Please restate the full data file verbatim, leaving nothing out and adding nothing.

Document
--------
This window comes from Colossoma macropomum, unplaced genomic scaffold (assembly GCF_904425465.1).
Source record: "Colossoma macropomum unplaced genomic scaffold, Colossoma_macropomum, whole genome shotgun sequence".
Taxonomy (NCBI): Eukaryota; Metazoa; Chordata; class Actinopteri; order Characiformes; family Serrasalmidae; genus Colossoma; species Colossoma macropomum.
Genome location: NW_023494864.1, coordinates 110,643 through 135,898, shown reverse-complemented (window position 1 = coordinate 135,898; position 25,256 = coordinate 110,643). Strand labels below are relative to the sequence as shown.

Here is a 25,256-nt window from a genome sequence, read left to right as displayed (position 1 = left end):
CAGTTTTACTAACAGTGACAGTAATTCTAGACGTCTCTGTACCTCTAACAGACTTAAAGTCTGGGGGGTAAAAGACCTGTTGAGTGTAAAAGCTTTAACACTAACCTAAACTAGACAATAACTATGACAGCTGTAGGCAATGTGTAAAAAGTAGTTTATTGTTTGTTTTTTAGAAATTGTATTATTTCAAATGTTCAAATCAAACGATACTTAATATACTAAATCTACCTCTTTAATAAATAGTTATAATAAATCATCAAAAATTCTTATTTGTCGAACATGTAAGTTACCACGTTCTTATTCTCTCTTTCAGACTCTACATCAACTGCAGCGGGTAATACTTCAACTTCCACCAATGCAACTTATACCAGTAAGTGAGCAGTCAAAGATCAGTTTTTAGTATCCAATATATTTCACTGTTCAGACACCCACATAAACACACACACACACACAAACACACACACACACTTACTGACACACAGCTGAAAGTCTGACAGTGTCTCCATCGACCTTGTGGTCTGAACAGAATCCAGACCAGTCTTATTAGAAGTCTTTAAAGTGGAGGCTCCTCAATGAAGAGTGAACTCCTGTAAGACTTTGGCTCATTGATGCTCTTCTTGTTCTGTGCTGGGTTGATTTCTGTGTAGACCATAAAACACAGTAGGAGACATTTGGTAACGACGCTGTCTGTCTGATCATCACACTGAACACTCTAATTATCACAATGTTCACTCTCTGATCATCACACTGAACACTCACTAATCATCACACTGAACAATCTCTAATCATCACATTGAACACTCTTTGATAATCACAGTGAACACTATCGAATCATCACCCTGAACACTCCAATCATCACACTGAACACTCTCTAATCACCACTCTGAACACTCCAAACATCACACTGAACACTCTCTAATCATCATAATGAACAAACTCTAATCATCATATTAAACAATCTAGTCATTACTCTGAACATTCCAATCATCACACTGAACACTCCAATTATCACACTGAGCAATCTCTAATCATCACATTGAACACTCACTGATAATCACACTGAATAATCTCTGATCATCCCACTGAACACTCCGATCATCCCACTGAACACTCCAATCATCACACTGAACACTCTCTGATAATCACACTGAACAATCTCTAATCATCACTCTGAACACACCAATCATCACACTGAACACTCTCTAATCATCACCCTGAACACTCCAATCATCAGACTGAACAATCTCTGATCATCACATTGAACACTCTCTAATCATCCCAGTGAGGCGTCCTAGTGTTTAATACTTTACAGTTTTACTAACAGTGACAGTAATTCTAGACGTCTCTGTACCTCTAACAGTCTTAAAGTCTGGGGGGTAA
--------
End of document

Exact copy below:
This window comes from Colossoma macropomum, unplaced genomic scaffold (assembly GCF_904425465.1).
Source record: "Colossoma macropomum unplaced genomic scaffold, Colossoma_macropomum, whole genome shotgun sequence".
Taxonomy (NCBI): Eukaryota; Metazoa; Chordata; class Actinopteri; order Characiformes; family Serrasalmidae; genus Colossoma; species Colossoma macropomum.
Genome location: NW_023494864.1, coordinates 110,643 through 135,898, shown reverse-complemented (window position 1 = coordinate 135,898; position 25,256 = coordinate 110,643). Strand labels below are relative to the sequence as shown.

Here is a 25,256-nt window from a genome sequence, read left to right as displayed (position 1 = left end):
CAGTTTTACTAACAGTGACAGTAATTCTAGACGTCTCTGTACCTCTAACAGACTTAAAGTCTGGGGGGTAAAAGACCTGTTGAGTGTAAAAGCTTTAACACTAACCTAAACTAGACAATAACTATGACAGCTGTAGGCAATGTGTAAAAAGTAGTTTATTGTTTGTTTTTTAGAAATTGTATTATTTCAAATGTTCAAATCAAACGATACTTAATATACTAAATCTACCTCTTTAATAAATAGTTATAATAAATCATCAAAAATTCTTATTTGTCGAACATGTAAGTTACCACGTTCTTATTCTCTCTTTCAGACTCTACATCAACTGCAGCGGGTAATACTTCAACTTCCACCAATGCAACTTATACCAGTAAGTGAGCAGTCAAAGATCAGTTTTTAGTATCCAATATATTTCACTGTTCAGACACCCACATAAACACACACACACACACAAACACACACACACACTTACTGACACACAGCTGAAAGTCTGACAGTGTCTCCATCGACCTTGTGGTCTGAACAGAATCCAGACCAGTCTTATTAGAAGTCTTTAAAGTGGAGGCTCCTCAATGAAGAGTGAACTCCTGTAAGACTTTGGCTCATTGATGCTCTTCTTGTTCTGTGCTGGGTTGATTTCTGTGTAGACCATAAAACACAGTAGGAGACATTTGGTAACGACGCTGTCTGTCTGATCATCACACTGAACACTCTAATTATCACAATGTTCACTCTCTGATCATCACACTGAACACTCACTAATCATCACACTGAACAATCTCTAATCATCACATTGAACACTCTTTGATAATCACAGTGAACACTATCGAATCATCACCCTGAACACTCCAATCATCACACTGAACACTCTCTAATCACCACTCTGAACACTCCAAACATCACACTGAACACTCTCTAATCATCATAATGAACAAACTCTAATCATCATATTAAACAATCTAGTCATTACTCTGAACATTCCAATCATCACACTGAACACTCCAATTATCACACTGAGCAATCTCTAATCATCACATTGAACACTCACTGATAATCACACTGAATAATCTCTGATCATCCCACTGAACACTCCGATCATCCCACTGAACACTCCAATCATCACACTGAACACTCTCTGATAATCACACTGAACAATCTCTAATCATCACTCTGAACACACCAATCATCACACTGAACACTCTCTAATCATCACCCTGAACACTCCAATCATCAGACTGAACAATCTCTGATCATCACATTGAACACTCTCTAATCATCCCAGTGAGGCGTCCTAGTGTTTAATACTTTACAGTTTTACTAACAGTGACAGTAATTCTAGACGTCTCTGTACCTCTAACAGTCTTAAAGTCTGGGGGGTAA